OKLAHOMA CITY – State Rep. Kyle Hibert (R-Bristow) has passed seven bills in the House of Representatives this legislative session. The bills are a mixture of local control issues or ones that will result in increased public safety protections or greater economic development benefits for state residents.
“It’s gratifying to have all of my legislation passed in the House before any of our legislative deadlines,” Hilbert said. “Each of my bills have received overwhelming bipartisan support, which shows that they are matters of good governance broadly supported by people on each side of an issue.”
Hilbert presented House Bill 2472, authored by House Speaker Charles McCall, to the House.
Currently, trains are not allowed to block an intersection for more than ten minutes unless there are certain extenuating circumstances. Unfortunately, there is not much “teeth” to this prohibition, Hilbert explained. HB2472 seeks to add a $10,000 fine per occurrence to those entities who violate this provision without good cause.
“This is not only a nuisance, but also a public safety issue where trains are blocking first responders from getting from one side of town to another,” he said.
The bill passed by a vote of 92-5 in the House.
House Bill 1257 is a local control issue. Currently, the state limits county governments to matching employee contributions to savings accounts at $50 per month. This bill removes that state restriction and allows counties to set their own limits.
“If a county has the financial means and the desire to provide a greater benefit to their employees, then the state should not stand in the way,” Hilbert said.
Tulsa County requested he run this bill. The bill passed in the House by a vote of 96-0.
House Bill 1259 is a repeat of a bill that Gov. Fallin vetoed last year. Currently, it is illegal for voters to encourage others to vote by posting a picture of their ballot on social media. Hilbert is working to clarify the language to make it legal to take a picture of a person’s own ballot and to set up guidelines for how that should and should not take place. This is already being done by voters, and this removes criminal penalties for those who are not seeking to unduly influence the outcome of elections. The measure passed the House with a vote of 92-5.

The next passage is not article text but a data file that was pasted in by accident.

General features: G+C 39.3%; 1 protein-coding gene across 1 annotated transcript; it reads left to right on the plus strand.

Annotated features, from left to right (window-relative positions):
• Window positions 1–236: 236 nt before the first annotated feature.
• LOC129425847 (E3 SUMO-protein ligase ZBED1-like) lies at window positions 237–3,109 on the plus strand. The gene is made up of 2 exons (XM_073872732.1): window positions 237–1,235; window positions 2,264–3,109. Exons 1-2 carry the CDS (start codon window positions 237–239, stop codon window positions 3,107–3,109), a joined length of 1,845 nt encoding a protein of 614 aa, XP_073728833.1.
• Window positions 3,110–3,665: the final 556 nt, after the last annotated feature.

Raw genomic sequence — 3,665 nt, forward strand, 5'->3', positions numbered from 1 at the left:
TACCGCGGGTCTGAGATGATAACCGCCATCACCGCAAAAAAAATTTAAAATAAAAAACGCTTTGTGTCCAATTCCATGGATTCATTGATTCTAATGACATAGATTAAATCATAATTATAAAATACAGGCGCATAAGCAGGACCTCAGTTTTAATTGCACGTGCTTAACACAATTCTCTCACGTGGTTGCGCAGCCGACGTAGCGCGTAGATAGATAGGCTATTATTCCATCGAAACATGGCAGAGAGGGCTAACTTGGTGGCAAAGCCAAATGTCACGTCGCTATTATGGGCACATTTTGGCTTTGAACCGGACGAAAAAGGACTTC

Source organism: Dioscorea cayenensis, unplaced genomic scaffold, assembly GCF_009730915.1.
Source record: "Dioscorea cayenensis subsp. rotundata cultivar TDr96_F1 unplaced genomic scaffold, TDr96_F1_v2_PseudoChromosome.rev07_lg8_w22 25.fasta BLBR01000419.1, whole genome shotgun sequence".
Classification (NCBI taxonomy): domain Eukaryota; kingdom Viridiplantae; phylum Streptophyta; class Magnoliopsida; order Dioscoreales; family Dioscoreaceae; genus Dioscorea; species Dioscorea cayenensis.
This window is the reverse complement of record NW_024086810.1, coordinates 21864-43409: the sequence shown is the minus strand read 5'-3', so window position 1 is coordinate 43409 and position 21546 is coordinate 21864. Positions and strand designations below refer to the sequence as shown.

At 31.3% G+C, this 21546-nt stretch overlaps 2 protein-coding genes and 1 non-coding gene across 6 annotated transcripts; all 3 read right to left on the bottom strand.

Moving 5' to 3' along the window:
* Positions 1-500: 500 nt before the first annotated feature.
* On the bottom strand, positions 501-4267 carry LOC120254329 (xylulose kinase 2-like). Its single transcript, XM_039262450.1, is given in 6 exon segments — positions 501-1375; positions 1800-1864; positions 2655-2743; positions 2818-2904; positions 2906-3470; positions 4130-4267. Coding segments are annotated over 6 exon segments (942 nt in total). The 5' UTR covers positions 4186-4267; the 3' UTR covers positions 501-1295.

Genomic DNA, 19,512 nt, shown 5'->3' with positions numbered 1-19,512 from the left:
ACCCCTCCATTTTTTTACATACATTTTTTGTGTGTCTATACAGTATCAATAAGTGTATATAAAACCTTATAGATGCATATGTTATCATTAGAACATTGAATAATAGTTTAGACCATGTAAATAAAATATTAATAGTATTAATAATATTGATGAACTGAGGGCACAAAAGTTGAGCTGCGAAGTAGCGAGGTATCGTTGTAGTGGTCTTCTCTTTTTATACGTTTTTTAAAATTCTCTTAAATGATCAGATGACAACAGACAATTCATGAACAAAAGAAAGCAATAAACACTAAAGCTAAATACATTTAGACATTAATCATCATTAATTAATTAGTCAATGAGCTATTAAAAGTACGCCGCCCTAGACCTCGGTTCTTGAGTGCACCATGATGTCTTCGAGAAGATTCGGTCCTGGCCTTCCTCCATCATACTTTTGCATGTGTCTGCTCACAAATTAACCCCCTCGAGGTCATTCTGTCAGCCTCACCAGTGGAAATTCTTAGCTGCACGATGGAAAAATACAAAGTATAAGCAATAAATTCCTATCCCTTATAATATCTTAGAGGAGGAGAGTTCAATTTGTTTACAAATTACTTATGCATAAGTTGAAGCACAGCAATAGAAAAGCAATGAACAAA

House Bill 1260 is a request bill by the state Department of Labor. It allows the department to keep a maximum of $30,000 in a fund from violations of the Oklahoma Occupational Health and Safety Standards Act. The funds are to be used for the production and dissemination of workplace safety educational materials, presentations and training, or for the acquisition of workplace safety equipment, to be provided by the Department of Labor to employers. The bill passed the House by a vote of 98-1.
House Bill 1261 is a sales tax exemption for rolling stock (locomotives, auto cars and railroad cars) scheduled to expire this summer.
“This exemption has brought great jobs to the state that would not otherwise be here and has had a positive return for the state,” Hilbert said.
This bill extends the sunset date by five years and modifies definitions. The measure passed the House by a vote of 93-5.
House Bill 1262 provides a sales tax exemption for purchases of prosthetic devices, durable medical equipment and mobility enhancing equipment when prescribed by a medical practitioner. Currently the exemption only exists for Medicaid and Medicare purchases. This was a bill requested by a constituent. The measure passed the House by a vote of 99-0.
House Bill 1263 would allow companies to carry forward their zero-emission tax credits instead of requiring the state to reimburse them. Currently, if a company is receiving a zero-emission tax credit, they are required to receive a check from the state in lieu of the credit applying to future tax liability if their tax liability is reduced to $0. This bill would allow a company to irrevocably elect to carry forward the balance of their tax credit instead of receiving a check from the state. This bill will have a $4 million to $5 million positive fiscal impact on this year’s budget. It is important to note that no “new” zero- emission tax credits are being distributed. These were ten-year credits that we ended in 2017. The measure passed the House with a vote of 92-5.
All measures now move to the state Senate for consideration.